Response to Future Wildfires in Forest Plans?

To what extent, if any, do forest plans look at future fires and other disturbances, and how to respond to them? Would it be beneficial to address this at the forest plan level?

6 thoughts on “Response to Future Wildfires in Forest Plans?”

  1. When I was the Environmental Coordinator in R4 in the early 90’s, the Director of Planning and I talked about the fires on the Boise NF and the need to ament the plan to show al loss of acreage available for cutting lots of forest was burned almost every year. I guess the acreage suitable would not actually change but there would be a loss of trees available for the annual cut.

    I don’t know if anything happened but the need was apparent and was talked about.

  2. They were definitely considered on the one forest plan revision that I worked on. Wildfire that was projected to burn within certain conditions was used in the plan objectives to show the accomplishment of fuels work and other fire-related restoration. Some plans may also include conditions under which salvage (due to any cause, not just fire) can occur. Even the initial (late 1980s) Forest Plans considered wildfire in some way (at least for the forests that I worked on). The Northwest Forest Plan acknowledges and factors in that wildfires will occur in Late Successional Reserves, for example, and has Standards & Guidelines relating to salvage in LSR. The BLM plan for western Oregon includes post-fire reforestation requirements.

    • Of course, no one planned for megafires, back then. Could/should megafires be included in future plan revisions? Prevention, suppression, mitigation?

      • Two points.. fires could be included in plan revisions, but there are a couple of problems.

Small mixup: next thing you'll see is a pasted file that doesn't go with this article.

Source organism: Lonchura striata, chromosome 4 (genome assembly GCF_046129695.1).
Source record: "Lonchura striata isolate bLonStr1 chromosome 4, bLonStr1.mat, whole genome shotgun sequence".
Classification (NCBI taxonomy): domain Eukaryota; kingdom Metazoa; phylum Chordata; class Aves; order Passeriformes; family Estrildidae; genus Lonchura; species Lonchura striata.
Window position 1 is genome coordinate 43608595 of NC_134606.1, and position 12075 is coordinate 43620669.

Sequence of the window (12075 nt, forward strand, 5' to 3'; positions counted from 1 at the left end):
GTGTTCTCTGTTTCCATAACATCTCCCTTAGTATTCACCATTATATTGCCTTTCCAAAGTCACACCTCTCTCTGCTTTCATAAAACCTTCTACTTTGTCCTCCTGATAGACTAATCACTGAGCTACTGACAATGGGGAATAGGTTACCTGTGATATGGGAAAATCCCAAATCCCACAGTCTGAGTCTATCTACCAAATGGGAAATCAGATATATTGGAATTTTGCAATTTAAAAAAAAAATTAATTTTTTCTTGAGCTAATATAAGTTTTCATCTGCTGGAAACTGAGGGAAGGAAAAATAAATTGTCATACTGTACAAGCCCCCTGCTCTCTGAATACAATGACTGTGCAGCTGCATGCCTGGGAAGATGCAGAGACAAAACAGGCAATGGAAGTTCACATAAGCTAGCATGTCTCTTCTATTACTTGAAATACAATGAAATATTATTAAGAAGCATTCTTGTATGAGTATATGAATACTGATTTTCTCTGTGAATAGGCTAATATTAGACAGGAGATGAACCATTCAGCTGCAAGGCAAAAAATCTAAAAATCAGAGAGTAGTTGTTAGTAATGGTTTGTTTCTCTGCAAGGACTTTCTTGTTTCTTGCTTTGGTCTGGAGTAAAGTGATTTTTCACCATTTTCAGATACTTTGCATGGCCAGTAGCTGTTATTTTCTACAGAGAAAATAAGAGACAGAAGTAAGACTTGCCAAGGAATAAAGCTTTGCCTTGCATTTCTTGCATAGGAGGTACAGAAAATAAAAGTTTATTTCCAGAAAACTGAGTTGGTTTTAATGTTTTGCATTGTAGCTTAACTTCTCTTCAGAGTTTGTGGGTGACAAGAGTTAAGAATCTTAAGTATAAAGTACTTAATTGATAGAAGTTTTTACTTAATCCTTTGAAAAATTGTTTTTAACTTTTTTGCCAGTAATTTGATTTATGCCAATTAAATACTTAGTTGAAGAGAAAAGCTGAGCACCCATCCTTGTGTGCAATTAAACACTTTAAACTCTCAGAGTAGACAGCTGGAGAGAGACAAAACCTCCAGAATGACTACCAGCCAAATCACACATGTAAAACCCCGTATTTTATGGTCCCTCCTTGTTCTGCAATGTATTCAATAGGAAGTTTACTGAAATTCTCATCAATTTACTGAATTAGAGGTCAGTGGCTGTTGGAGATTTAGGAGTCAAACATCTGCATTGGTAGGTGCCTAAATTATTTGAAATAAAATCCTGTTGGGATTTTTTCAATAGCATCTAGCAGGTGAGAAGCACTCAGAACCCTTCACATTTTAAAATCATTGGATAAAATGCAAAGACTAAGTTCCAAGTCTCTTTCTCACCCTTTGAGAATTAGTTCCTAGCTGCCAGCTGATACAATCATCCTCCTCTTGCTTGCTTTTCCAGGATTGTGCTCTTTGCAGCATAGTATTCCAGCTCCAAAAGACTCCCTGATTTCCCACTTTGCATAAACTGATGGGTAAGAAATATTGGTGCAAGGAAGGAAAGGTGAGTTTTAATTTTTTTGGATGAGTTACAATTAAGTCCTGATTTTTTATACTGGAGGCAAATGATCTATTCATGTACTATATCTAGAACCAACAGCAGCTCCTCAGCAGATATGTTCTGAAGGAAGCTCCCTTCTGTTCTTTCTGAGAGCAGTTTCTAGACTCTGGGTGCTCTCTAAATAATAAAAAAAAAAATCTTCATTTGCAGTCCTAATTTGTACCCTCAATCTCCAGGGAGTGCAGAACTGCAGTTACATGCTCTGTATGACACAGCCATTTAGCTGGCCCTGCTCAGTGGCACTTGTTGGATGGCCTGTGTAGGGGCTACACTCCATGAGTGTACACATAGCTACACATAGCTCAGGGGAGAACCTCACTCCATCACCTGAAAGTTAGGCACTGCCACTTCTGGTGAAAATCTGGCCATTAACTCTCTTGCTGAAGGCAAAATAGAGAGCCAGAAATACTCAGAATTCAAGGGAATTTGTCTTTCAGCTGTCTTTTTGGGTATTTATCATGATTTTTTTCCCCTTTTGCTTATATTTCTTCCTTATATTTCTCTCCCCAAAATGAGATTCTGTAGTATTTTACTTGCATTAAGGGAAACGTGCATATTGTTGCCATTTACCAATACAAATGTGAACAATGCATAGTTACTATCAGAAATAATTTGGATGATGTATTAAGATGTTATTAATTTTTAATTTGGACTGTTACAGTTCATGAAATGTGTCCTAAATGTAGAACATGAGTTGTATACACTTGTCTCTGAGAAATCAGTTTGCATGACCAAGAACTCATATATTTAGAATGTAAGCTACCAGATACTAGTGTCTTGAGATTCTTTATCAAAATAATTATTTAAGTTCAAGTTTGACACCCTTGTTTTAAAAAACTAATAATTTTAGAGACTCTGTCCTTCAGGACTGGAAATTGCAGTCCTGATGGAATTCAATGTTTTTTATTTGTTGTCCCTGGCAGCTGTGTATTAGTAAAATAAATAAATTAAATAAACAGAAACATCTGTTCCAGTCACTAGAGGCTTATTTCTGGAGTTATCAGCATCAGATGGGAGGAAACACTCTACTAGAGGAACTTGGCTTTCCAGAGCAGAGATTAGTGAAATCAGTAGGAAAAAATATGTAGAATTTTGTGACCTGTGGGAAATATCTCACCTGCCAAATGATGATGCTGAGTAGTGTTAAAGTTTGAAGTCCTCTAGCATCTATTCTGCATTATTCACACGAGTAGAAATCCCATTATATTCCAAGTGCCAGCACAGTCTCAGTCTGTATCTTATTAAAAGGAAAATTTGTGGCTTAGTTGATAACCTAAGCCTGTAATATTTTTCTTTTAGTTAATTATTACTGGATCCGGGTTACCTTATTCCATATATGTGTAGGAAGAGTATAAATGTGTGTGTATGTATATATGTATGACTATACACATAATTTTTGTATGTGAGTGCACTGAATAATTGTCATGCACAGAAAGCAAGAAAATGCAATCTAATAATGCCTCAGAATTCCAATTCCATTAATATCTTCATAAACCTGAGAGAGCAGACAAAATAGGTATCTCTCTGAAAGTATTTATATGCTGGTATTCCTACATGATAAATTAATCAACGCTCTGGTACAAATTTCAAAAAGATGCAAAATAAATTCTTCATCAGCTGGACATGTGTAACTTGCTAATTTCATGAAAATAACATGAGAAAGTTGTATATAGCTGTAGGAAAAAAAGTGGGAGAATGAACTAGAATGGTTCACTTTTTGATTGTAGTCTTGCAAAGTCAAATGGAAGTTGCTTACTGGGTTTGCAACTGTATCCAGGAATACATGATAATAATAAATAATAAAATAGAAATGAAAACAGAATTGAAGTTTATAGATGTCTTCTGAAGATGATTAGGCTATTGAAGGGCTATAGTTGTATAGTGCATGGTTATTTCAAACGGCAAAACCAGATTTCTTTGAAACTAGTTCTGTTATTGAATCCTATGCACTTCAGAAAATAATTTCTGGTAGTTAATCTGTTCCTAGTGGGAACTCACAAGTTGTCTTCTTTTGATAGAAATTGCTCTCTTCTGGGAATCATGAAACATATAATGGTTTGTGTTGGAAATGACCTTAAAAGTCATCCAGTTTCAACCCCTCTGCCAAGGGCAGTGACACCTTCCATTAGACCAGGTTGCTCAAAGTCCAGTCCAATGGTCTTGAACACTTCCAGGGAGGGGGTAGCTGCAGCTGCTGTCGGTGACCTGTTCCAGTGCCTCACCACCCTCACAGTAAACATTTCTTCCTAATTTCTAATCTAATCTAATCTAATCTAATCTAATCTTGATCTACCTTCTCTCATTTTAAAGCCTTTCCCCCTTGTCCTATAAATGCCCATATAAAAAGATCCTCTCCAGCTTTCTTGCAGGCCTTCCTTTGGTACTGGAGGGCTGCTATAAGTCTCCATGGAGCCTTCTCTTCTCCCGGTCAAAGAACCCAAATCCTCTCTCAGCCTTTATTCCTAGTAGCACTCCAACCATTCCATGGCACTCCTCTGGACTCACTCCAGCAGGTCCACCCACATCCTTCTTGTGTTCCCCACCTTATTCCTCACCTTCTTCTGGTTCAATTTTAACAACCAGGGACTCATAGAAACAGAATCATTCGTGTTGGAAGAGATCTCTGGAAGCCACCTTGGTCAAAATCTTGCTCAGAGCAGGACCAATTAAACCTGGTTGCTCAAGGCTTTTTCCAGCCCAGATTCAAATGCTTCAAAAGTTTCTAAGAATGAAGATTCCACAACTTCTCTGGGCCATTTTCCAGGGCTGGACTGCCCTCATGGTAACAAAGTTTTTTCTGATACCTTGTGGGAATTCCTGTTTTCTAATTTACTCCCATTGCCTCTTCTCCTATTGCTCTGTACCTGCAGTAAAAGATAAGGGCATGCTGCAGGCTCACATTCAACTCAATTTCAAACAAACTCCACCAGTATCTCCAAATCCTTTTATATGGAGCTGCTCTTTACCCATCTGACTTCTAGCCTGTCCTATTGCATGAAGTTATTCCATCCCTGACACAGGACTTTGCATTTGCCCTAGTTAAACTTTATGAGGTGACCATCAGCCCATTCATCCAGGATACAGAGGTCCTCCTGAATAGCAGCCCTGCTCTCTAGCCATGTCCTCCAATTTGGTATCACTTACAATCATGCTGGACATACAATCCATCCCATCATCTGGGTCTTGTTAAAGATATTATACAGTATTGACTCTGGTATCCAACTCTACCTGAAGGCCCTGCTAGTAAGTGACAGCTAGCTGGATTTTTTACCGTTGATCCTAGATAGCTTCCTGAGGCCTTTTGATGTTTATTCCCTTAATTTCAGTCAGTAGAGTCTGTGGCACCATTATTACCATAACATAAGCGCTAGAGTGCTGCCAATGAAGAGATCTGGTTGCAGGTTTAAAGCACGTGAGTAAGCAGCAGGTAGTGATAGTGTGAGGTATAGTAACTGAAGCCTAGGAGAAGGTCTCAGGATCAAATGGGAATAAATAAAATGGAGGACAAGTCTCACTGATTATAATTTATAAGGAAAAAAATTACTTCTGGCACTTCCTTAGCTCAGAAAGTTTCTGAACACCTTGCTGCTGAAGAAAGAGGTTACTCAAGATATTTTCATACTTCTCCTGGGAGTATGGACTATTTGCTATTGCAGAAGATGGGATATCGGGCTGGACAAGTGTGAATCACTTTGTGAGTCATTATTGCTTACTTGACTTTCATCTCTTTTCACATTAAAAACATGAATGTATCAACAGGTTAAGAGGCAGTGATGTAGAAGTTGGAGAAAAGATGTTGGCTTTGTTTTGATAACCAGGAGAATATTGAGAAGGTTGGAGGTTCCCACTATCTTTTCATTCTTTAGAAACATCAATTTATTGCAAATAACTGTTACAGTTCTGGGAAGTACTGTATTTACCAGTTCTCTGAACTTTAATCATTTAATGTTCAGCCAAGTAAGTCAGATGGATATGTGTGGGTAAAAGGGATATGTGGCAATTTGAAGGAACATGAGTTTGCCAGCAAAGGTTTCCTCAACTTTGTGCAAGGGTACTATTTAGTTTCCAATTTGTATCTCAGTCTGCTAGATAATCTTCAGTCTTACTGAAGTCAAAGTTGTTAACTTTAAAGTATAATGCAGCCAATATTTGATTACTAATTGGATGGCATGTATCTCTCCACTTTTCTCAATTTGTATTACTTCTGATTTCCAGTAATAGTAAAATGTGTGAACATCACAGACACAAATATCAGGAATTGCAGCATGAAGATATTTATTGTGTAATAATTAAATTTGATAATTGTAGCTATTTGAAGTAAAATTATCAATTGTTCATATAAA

1. The FS can’t get them done very quickly (see new post)
        2. If say 200 K acres burn of old growth, say, and you’re trying to get veg conditions back to NRV or whatever, you would have to reanalyze the vegetation conditions and do an amendment to provide for plan components. So it would be a bit of an endless cycle.
        If there are urgent fire questions to address ASAP (and I believe there are) (managing recreation to reduce ignitions; where is OK for WFU; where PODs should go), the FS can do plan amendments focused on this. That’s what I talked about in this post

        • I’m not sure I understand #2. A large fire should cause a forest to consider the NFMA requirement to revise the plan when there are significant changes in the condition of the forest. One likely change would be the allowable timber sale quantity, since much of it would have burned up. Another might be the need to provide further protection to wildlife where a large amount of habitat is lost, especially where additional restrictions are needed for the plan to continue meeting the NFMA viability requirement for the species (which might also lower the ASQ). Yet I’ve rarely heard of this being done (there was a court case affirming the latter need in Idaho). Or were you thinking of something else?


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